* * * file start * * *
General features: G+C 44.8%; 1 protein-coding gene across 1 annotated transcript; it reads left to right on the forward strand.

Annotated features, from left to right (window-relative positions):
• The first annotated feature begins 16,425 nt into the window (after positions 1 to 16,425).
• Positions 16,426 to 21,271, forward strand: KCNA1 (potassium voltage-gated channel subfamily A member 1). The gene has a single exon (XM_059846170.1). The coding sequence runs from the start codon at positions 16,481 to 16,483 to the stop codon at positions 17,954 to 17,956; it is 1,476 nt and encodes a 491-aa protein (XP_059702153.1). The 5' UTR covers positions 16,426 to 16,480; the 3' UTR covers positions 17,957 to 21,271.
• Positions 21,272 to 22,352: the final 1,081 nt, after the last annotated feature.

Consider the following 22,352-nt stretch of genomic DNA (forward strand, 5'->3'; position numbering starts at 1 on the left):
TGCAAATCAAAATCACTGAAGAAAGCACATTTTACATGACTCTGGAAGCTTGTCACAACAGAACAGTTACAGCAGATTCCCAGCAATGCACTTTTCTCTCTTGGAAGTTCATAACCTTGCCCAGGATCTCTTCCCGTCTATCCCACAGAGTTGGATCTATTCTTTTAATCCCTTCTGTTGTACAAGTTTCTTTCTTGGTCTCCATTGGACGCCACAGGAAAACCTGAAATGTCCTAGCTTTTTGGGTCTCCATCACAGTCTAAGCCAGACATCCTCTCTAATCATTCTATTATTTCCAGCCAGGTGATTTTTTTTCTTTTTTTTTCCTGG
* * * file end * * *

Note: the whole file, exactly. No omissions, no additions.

General features: G+C 44.8%; 1 protein-coding gene across 1 annotated transcript; it reads left to right on the forward strand.

Annotated features, from left to right (window-relative positions):
• The first annotated feature begins 16,425 nt into the window (after positions 1 to 16,425).
• Positions 16,426 to 21,271, forward strand: KCNA1 (potassium voltage-gated channel subfamily A member 1). The gene has a single exon (XM_059846170.1). The coding sequence runs from the start codon at positions 16,481 to 16,483 to the stop codon at positions 17,954 to 17,956; it is 1,476 nt and encodes a 491-aa protein (XP_059702153.1). The 5' UTR covers positions 16,426 to 16,480; the 3' UTR covers positions 17,957 to 21,271.
• Positions 21,272 to 22,352: the final 1,081 nt, after the last annotated feature.

Consider the following 22,352-nt stretch of genomic DNA (forward strand, 5'->3'; position numbering starts at 1 on the left):
TGCAAATCAAAATCACTGAAGAAAGCACATTTTACATGACTCTGGAAGCTTGTCACAACAGAACAGTTACAGCAGATTCCCAGCAATGCACTTTTCTCTCTTGGAAGTTCATAACCTTGCCCAGGATCTCTTCCCGTCTATCCCACAGAGTTGGATCTATTCTTTTAATCCCTTCTGTTGTACAAGTTTCTTTCTTGGTCTCCATTGGACGCCACAGGAAAACCTGAAATGTCCTAGCTTTTTGGGTCTCCATCACAGTCTAAGCCAGACATCCTCTCTAATCATTCTATTATTTCCAGCCAGGTGATTTTTTTTCTTTTTTTTTCCTGG